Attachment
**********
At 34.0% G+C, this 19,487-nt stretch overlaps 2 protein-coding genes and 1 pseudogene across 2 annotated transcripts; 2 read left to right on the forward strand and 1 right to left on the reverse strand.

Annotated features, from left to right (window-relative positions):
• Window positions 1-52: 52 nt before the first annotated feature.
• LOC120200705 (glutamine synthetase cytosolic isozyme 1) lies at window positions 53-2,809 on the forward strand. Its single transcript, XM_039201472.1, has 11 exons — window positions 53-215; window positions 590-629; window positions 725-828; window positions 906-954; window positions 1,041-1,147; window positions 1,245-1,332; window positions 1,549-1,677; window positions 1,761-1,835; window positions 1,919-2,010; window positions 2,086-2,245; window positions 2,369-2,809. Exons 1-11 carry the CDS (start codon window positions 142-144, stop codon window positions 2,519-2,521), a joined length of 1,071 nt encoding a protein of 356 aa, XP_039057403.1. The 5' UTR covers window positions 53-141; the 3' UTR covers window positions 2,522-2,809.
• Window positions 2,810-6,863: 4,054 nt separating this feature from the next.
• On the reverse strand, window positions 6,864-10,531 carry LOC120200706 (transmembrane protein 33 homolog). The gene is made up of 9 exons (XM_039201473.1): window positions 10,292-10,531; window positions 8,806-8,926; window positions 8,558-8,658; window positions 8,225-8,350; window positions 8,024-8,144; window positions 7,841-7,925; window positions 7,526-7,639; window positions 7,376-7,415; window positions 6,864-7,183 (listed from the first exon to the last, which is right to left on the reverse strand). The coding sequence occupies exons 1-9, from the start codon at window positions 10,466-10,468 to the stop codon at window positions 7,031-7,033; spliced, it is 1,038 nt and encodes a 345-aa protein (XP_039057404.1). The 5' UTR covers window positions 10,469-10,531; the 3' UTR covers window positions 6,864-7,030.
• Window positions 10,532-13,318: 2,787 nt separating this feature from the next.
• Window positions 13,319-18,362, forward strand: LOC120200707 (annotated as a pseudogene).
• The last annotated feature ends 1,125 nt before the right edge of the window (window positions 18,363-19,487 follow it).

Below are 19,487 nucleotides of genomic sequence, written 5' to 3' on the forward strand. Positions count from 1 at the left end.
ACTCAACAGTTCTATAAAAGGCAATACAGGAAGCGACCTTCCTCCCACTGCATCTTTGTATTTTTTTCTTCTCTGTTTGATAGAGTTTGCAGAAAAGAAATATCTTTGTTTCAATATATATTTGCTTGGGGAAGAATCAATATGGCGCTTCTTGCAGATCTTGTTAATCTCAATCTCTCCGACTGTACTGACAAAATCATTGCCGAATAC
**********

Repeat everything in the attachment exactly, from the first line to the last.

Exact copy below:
At 34.0% G+C, this 19,487-nt stretch overlaps 2 protein-coding genes and 1 pseudogene across 2 annotated transcripts; 2 read left to right on the forward strand and 1 right to left on the reverse strand.

Annotated features, from left to right (window-relative positions):
• Window positions 1-52: 52 nt before the first annotated feature.
• LOC120200705 (glutamine synthetase cytosolic isozyme 1) lies at window positions 53-2,809 on the forward strand. Its single transcript, XM_039201472.1, has 11 exons — window positions 53-215; window positions 590-629; window positions 725-828; window positions 906-954; window positions 1,041-1,147; window positions 1,245-1,332; window positions 1,549-1,677; window positions 1,761-1,835; window positions 1,919-2,010; window positions 2,086-2,245; window positions 2,369-2,809. Exons 1-11 carry the CDS (start codon window positions 142-144, stop codon window positions 2,519-2,521), a joined length of 1,071 nt encoding a protein of 356 aa, XP_039057403.1. The 5' UTR covers window positions 53-141; the 3' UTR covers window positions 2,522-2,809.
• Window positions 2,810-6,863: 4,054 nt separating this feature from the next.
• On the reverse strand, window positions 6,864-10,531 carry LOC120200706 (transmembrane protein 33 homolog). The gene is made up of 9 exons (XM_039201473.1): window positions 10,292-10,531; window positions 8,806-8,926; window positions 8,558-8,658; window positions 8,225-8,350; window positions 8,024-8,144; window positions 7,841-7,925; window positions 7,526-7,639; window positions 7,376-7,415; window positions 6,864-7,183 (listed from the first exon to the last, which is right to left on the reverse strand). The coding sequence occupies exons 1-9, from the start codon at window positions 10,466-10,468 to the stop codon at window positions 7,031-7,033; spliced, it is 1,038 nt and encodes a 345-aa protein (XP_039057404.1). The 5' UTR covers window positions 10,469-10,531; the 3' UTR covers window positions 6,864-7,030.
• Window positions 10,532-13,318: 2,787 nt separating this feature from the next.
• Window positions 13,319-18,362, forward strand: LOC120200707 (annotated as a pseudogene).
• The last annotated feature ends 1,125 nt before the right edge of the window (window positions 18,363-19,487 follow it).

Below are 19,487 nucleotides of genomic sequence, written 5' to 3' on the forward strand. Positions count from 1 at the left end.
ACTCAACAGTTCTATAAAAGGCAATACAGGAAGCGACCTTCCTCCCACTGCATCTTTGTATTTTTTTCTTCTCTGTTTGATAGAGTTTGCAGAAAAGAAATATCTTTGTTTCAATATATATTTGCTTGGGGAAGAATCAATATGGCGCTTCTTGCAGATCTTGTTAATCTCAATCTCTCCGACTGTACTGACAAAATCATTGCCGAATAC